What is a fixed term annuity?
A fixed term annuity is a retirement product that pays a guaranteed income for a set period of time. If you’re looking for a guaranteed income but don’t want to make a lifelong commitment with your pension savings, then a fixed term annuity could be for you.
It’s a fixed term plan, which means that you can set it up to run for a while then stop. That can be anything from 3 to 25 years. While it’s running it’ll make guaranteed regular payments to you, and you can choose to receive a lump sum at the end of it. Or you can decide not to take an income, and just receive the lump sum at the end.
Fixed term annuities can help you bridge an income gap while keeping your future financial planning options open. For example, you might have a few years before your State Pension kicks in or want to work fewer hours without losing money.
You’ll also have the peace of mind of knowing that, no matter how the markets do, the amount you get paid won’t change. And when your plan ends it might pay out a lump sum, which you can put toward your next annuity or anything else you fancy.
How do I buy a fixed term annuity?
You can only buy fixed term annuities with money from your pension pot. You can do this by:
- comparing the market and finding one for yourself
- getting advice from and going through a financial adviser
To find out more, read our guide to buying an annuity.
What are my options with a fixed term annuity?
As with any big purchase, it’s worth starting with your goals and needs, then looking round to see which provider and product best meets them. If you’re not sure of them, it might be worth:
- setting up a free appointment with Pension Wise
- finding an independent financial adviser at Unbiased (you’ll probably have to pay for their advice).
And at a more basic level, it’s always worth shopping around to get the best fixed term annuity rates.
Once you’ve found the right fixed term annuity, you’ll still have several choices to make. That starts with the basics:
- how long it should run for, which can be anything from three years to 25 years, if you’re buying directly from the provider and not through an adviser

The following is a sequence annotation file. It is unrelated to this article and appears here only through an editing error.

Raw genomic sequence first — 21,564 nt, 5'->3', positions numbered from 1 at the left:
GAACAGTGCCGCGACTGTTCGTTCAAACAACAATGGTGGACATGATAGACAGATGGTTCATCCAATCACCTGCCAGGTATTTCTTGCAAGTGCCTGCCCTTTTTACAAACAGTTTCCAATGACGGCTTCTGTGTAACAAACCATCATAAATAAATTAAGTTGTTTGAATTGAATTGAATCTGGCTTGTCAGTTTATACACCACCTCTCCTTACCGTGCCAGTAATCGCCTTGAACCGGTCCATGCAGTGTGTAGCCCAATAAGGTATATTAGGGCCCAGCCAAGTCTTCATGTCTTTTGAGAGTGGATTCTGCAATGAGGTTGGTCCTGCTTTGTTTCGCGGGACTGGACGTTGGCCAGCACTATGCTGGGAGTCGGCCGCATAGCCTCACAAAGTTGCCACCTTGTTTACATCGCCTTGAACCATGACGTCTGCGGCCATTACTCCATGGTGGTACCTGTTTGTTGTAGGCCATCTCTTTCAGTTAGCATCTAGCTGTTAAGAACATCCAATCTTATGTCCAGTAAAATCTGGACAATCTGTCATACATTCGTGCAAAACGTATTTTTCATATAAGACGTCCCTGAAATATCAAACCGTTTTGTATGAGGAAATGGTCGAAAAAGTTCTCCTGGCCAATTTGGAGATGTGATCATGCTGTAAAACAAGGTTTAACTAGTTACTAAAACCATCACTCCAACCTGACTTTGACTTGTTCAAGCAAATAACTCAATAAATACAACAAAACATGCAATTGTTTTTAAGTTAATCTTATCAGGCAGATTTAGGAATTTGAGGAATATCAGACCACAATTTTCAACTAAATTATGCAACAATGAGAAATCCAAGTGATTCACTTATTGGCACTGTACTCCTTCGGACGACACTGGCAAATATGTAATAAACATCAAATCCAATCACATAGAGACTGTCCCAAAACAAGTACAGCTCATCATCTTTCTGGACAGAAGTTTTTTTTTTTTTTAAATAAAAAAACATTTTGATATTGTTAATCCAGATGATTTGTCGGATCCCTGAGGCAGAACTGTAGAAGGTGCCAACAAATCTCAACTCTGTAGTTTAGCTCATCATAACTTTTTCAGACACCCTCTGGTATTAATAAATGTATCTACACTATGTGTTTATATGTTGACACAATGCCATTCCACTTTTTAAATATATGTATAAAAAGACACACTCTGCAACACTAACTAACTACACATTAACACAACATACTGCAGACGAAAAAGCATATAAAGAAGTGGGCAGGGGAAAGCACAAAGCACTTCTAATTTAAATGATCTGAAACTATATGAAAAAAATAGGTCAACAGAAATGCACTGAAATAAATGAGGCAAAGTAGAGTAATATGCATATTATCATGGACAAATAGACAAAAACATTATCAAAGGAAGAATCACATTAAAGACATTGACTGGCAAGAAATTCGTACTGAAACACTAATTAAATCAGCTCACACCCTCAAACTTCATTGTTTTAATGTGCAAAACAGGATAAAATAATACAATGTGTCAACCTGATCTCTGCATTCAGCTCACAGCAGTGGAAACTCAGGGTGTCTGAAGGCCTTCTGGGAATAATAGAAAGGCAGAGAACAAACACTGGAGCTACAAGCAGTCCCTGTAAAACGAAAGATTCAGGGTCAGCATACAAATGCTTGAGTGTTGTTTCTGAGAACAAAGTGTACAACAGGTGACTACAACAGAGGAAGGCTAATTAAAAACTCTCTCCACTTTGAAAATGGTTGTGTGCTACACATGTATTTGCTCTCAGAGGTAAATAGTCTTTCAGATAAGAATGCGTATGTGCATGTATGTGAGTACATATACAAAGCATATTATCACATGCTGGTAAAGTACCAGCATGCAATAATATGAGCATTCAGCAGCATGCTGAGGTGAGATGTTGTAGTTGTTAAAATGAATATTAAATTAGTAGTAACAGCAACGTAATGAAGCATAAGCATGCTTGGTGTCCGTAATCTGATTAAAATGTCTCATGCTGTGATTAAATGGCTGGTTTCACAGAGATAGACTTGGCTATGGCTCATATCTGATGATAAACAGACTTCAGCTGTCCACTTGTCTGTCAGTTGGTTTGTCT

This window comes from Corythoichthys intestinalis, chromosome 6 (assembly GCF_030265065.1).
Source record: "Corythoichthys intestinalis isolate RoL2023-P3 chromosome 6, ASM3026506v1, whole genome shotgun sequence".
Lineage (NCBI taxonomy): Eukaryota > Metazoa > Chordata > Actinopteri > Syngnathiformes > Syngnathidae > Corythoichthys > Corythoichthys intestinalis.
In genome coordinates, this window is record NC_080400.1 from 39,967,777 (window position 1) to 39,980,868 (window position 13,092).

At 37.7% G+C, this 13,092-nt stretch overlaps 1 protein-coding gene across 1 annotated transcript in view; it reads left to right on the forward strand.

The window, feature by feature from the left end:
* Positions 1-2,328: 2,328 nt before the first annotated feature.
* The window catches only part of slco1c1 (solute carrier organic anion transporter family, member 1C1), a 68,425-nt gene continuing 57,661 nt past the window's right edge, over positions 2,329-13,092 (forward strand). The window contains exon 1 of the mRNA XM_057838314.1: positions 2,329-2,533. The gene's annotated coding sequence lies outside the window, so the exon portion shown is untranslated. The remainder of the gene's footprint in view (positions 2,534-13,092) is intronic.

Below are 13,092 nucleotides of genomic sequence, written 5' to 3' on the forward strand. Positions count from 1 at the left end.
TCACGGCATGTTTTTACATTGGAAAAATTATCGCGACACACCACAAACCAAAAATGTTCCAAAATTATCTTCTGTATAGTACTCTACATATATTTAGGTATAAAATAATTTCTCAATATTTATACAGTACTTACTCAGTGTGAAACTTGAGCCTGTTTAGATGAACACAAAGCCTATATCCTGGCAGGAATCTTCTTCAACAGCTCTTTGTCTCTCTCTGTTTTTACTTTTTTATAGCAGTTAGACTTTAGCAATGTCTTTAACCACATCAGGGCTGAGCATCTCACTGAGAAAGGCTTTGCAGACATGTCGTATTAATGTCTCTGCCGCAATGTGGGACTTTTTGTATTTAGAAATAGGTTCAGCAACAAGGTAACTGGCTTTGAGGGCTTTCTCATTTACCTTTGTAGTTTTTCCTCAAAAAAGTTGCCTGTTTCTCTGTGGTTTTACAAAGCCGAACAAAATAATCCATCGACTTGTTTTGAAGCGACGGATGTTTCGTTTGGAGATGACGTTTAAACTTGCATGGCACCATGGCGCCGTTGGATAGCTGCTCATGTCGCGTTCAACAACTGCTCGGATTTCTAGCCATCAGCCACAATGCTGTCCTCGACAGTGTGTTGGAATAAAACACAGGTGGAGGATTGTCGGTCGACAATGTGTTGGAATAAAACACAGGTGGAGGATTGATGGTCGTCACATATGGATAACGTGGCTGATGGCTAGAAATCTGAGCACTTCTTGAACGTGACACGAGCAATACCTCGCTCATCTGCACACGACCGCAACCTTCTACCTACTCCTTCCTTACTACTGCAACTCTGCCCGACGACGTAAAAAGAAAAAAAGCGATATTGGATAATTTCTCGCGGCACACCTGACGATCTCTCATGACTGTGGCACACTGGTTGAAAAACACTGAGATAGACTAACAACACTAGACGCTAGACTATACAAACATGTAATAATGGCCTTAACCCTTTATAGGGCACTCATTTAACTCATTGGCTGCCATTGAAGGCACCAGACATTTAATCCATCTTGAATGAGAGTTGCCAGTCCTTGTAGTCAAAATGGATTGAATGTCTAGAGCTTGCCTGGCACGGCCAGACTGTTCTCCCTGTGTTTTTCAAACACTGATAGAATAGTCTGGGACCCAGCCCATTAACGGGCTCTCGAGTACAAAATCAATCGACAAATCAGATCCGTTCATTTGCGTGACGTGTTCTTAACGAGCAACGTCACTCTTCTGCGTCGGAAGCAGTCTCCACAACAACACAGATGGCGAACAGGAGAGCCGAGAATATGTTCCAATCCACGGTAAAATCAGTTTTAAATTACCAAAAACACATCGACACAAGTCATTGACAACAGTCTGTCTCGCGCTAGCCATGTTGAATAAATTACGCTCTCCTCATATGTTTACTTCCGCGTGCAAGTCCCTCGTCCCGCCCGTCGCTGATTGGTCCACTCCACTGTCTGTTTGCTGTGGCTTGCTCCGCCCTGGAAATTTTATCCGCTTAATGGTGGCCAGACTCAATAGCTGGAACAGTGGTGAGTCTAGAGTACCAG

- when it pays out, which can usually be monthly, quarterly, twice a year or annually
You’ll probably also have a range of product options to choose from.
For example, you might want to take care of a loved one if you die during the plan’s life. So you could ask for some or all of your payments to be switched to them. You’ll also need to think through what happens when your plan ends. Your plan might be able to pay you a set amount when it ends.
What happens at the end of a fixed term annuity?
When your fixed term annuity ends, it stops paying out. If you opted for a payment at this point, you’ll need to choose what to do with it. You can:
- take out another fixed term annuity or a lifetime annuity
- take it as a single lump sum
- move it into drawdown, ready for you to take some or all of it whenever you want to
When you’re thinking about what to do with your lump sum you should seek guidance or advice, just like you did when you first set up the annuity.
Annuity vs Drawdown – what’s the difference?
It can be hard to know where to start when it comes to thinking about your retirement income. Learn about these two popular ways to access the money in your pension.
What are the fixed term annuity rates?
While lifetime annuity rates take into account your age, lifestyle and even your postcode, fixed term annuity rates don’t. The exact fixed term annuity rate you’ll get will depend on how long you choose your annuity plan to be, how much you’re putting into the lump sum payment and the death benefit options you would like.
Is a fixed term annuity a good idea?
There’s no right or wrong way to access your retirement income. The best choice for you depends on many different factors.
For example, if you’re living with a health condition it might be better to go with an enhanced annuity, which could offer a higher rate of income. But if you just want to bridge an income gap before your State Pension kicks in, a fixed term annuity could be a very helpful choice.
It’s really important to have a good understanding of those factors before you make a decision. Again, if you’re not sure about them, it could be worth getting some free guidance from Pension Wise, a free and impartial service from MoneyHelper. Or you can find a financial adviser at Unbiased.
And finally, you can: